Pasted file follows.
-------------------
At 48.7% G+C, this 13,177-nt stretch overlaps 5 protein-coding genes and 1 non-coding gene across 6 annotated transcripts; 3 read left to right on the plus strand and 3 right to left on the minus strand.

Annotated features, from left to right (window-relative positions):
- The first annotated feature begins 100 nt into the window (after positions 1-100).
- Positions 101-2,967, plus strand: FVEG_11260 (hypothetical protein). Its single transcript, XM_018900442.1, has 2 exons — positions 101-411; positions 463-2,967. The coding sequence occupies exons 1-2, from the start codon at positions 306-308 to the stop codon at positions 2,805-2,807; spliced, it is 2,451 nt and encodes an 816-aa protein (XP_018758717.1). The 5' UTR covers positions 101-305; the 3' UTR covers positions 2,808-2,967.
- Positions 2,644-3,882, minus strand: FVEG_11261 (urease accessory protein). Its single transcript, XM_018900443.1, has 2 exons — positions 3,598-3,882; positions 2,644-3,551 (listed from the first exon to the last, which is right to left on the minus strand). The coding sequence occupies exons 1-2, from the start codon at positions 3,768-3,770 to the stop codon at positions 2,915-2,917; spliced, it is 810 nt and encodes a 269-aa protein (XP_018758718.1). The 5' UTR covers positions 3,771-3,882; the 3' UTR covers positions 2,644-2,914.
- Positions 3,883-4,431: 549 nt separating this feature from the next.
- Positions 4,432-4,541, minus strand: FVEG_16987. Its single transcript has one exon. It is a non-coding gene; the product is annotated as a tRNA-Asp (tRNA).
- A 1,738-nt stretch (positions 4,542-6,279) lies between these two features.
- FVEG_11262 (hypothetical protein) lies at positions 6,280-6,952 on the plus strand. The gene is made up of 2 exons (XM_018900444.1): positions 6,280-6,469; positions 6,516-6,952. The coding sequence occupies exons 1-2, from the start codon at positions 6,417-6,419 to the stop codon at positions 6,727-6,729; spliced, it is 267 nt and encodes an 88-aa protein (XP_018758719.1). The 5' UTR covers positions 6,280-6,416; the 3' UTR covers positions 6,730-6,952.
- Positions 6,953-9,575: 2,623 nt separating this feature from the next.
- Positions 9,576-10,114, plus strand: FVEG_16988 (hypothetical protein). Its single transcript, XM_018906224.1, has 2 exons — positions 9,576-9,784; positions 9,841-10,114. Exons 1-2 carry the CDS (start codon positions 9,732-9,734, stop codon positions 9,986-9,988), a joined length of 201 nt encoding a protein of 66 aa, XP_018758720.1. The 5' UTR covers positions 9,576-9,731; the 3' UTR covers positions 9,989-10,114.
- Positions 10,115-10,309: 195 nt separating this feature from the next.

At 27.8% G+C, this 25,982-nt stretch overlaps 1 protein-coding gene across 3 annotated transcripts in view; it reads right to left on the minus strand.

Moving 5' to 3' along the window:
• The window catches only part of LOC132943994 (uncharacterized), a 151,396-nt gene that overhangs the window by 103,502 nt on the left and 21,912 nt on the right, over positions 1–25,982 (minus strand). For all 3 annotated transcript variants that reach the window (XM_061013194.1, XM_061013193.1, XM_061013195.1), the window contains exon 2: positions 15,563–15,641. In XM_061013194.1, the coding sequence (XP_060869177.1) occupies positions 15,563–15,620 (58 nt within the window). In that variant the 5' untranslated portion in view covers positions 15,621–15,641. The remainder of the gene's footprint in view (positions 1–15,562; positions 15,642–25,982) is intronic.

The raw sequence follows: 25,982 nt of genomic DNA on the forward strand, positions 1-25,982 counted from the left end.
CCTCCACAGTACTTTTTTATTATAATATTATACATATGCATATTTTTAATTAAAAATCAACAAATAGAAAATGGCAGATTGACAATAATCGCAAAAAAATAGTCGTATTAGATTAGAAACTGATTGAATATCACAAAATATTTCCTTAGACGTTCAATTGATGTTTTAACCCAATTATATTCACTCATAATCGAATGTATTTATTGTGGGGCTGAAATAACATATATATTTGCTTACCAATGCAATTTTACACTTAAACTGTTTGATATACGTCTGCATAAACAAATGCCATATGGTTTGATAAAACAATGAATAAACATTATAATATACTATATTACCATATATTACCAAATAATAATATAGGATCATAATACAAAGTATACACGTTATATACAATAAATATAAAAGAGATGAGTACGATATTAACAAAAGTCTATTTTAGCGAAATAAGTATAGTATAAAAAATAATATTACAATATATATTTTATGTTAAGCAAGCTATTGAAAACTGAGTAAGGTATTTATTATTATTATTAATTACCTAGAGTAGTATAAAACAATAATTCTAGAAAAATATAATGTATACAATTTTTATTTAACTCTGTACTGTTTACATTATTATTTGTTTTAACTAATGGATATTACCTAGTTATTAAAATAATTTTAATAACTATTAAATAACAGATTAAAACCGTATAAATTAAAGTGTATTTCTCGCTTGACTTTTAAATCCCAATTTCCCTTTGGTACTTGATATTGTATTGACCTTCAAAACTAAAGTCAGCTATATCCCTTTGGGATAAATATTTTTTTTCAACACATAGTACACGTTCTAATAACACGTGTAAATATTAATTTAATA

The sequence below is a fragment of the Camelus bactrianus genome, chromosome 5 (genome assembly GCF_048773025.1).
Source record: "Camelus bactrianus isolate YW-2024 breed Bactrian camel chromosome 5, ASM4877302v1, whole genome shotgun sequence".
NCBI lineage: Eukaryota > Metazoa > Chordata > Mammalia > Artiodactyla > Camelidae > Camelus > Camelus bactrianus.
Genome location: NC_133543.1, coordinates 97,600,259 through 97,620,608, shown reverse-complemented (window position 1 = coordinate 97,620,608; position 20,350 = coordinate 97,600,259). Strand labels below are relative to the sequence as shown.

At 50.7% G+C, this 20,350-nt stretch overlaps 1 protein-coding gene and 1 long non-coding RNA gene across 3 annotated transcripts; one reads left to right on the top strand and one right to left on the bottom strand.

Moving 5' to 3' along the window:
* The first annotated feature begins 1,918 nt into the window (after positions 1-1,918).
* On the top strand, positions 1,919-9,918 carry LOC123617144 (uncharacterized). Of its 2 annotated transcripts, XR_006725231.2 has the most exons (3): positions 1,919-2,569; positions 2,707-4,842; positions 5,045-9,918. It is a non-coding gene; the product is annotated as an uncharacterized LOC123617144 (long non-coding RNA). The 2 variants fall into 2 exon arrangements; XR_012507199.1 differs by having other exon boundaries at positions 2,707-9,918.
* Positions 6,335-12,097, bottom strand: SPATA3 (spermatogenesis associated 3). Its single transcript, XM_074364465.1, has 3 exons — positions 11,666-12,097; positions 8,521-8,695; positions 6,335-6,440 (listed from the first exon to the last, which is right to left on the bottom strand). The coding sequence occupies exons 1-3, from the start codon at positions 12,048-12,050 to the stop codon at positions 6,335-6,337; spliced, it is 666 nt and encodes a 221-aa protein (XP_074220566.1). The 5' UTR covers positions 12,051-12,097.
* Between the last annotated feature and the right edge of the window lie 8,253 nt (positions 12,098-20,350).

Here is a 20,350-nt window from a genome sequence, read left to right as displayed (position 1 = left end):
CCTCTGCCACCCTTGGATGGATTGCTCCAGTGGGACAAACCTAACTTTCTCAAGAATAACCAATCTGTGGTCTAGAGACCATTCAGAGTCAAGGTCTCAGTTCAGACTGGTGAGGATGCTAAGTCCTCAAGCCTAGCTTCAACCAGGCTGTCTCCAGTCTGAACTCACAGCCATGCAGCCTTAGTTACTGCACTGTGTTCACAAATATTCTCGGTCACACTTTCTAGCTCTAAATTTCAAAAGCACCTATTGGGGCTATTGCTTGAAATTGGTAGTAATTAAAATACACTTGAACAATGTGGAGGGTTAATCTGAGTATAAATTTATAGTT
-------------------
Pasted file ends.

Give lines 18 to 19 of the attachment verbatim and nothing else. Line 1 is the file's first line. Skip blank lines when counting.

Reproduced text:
The sequence below is a fragment of the Camelus bactrianus genome, chromosome 5 (genome assembly GCF_048773025.1).
Source record: "Camelus bactrianus isolate YW-2024 breed Bactrian camel chromosome 5, ASM4877302v1, whole genome shotgun sequence".